THE S-FACTOR BLOG
10 Actions to Strengthen Your Leadership
A friend asked me to share my own top 10 actions to become a better leader. Everyone is different in what they need to focus on and develop as a leader. There is no single answer. But below are 10 tactical ways to jump start your leadership.
1. Know and Re-Affirm Your “Why.” Leadership is tough over the long run. Believe me, if you are not clear on why you are here, you’ll take a wrong turn and gas out soon. Bill George, best-selling author of True North, says that understanding what you value – why you are here – is at the center of being an enduring, authentic leader. Take the time now. Explore what you value. Articulate what gives you meaning in life. Take a crack at writing down your leadership philosophy. Think about what you want to achieve, and why. Then make it the foundation of all you say and do.
2. Use Your Strengths. Think about the work you were doing when you lost yourself in it and outpaced everyone in the room. Bonus: Find the cross-section between that work and what gives you meaning and what you enjoy doing the most. Equally, admit what you are weak and need support. The sooner you admit it, the sooner you can find someone to help you and focus on your strengths.
3. Walk the talk. People are always watching leaders. Leaders must consistently align how they act with the values shared of the team and company. If innovation is a shared value, you must always be pushing to pursue breakthroughs. If its spectacular results for its clients, you must deliver exceptional work and create the conditions for your people to do the same. Operate at the highest bar and set the example every day.
4. Tell stories. Stories are at the center of the human experience. That’s how we relate as people. Jim Donald, former CEO at Starbucks Coffee, had a brilliant way of telling memorable stories to affirm shared values. In one large open forum, he shared the story of a candidate who was bothered when he learned executives don’t have private restrooms. “You know what we did with him?” he asked the crowd. “Yep… We flushed him…. Right out the door!” The crowd roared, affirming that no one is above anyone else at Starbucks.
5. Take time to listen. There is nothing as powerful as a leader who takes time to get to know and actively listen. I know an executive with large real estate investment firm who gave hand-written holiday notes to over 600 people each year. He could do this because he had connected personally with nearly everyone from the CEO to the janitor, a fellow soccer fanatic. He took the time to know them, to listen to their perspectives, and advocate for them when they needed support. He has been rewarded with a responsive, loyal organization and great friendships throughout his career.
6. Trust. Nothing happens without trust. Humans must give trust to succeed. According to research by Shockley-Zalabak, Morreale and Hackman in Building the High-Trust Organization, high trust organizations outperform low trust organizations by 286%. A PWC study on innovation concluded that trust was the top factor differentiating top innovation companies from the bottom feeders. One uncomfortable but powerful way for leaders to spark trust is to share information about yourself, your dreams, goals and concerns about the business. Giving trust automatically builds trust. As a leader, it’s your job to be the first to trust.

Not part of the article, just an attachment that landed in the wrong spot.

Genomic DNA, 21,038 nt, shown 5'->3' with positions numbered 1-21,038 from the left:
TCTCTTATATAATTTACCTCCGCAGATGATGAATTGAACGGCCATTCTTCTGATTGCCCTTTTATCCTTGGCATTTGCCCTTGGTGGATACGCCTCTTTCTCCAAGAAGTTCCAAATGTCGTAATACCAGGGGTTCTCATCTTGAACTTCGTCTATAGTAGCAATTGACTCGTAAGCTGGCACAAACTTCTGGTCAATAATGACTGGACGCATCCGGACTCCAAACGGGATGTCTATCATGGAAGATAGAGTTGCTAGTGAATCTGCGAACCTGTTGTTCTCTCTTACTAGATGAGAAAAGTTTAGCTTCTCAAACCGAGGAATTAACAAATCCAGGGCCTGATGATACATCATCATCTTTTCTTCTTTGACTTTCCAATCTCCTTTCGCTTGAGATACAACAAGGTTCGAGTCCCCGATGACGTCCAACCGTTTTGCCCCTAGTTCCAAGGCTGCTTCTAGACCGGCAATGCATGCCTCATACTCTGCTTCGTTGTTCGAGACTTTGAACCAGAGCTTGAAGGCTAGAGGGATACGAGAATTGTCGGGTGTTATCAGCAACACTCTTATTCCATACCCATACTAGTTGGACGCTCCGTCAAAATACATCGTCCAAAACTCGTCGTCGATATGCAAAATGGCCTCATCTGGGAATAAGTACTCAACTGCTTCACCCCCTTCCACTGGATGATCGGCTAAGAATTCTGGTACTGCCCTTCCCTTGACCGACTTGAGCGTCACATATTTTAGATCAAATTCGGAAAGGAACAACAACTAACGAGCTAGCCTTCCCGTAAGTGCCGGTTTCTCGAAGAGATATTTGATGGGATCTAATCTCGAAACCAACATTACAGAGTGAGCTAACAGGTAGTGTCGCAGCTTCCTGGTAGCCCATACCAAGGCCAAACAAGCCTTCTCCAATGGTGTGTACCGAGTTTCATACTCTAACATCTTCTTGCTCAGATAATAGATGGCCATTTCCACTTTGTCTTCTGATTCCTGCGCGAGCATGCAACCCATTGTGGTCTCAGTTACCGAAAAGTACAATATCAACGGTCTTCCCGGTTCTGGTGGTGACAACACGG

7. Affirm the Mission and Strategy. When the team is heads down driving results, they can lose their view of their larger purpose and the tangible mission they are pursuing. Take a moment to lift their heads and refocus them on your collective purpose, or your shared “Why” according to Simon Sinek in his book Start with Why. Take a moment to articulate and describe the goal and then link it to the work at hand. You don’t have to dwell. Just take a moment to change the view and rest their weary eyes on the horizon.
8. Let People Run. Dr. Edward Deci, a leading researcher on human motivation for over 30 years, identified autonomy – the ability to self-direct one’s work – is an innate and powerful motivator. Even with the independent minds of the new millennial workforce, leaders and companies still struggle to free people to approach and complete their work as they choose. These companies need to take note soon of the creative, passionate and productive cultures at Patagonia and Google.
9. Challenge People. Steven Kotler, author of The Rise of Superman, notes from a recent McKinsey study that leaders are five times more productive when in a flow state at work. According to Kotler, one way to drive this flow is to increase the challenge just 4% above the highest levels of performance. Increasing the stress to a point where it’s challenging but achievable ignites the mind toward a deeper level of focus. A leader can do this by asking a team to do something a bit uncomfortable, like speed the time to market on a project. Or asking someone who isn’t comfortable speaking to present.
10. Shut up. In my opinion, too many leaders talk too much when what they really should do is shut up, listen, ask smart questions, listen again, clarify and then support their people. Perhaps this is repetitive to number 5 above but it’s worth repeating. Listen, listen, listen your way into leadership.
Leadership is about progress, not perfection. Practice. Be kind to yourself. Enjoy the journey.
If you want to talk more about your leadership, feel free to reach out to me here. I’d love to talk.
We are always in motion, in a state of becoming. Embracing our becoming means embracing our always present “betweenness,” a term coined from poet philosopher Jane Hirshfield.read more
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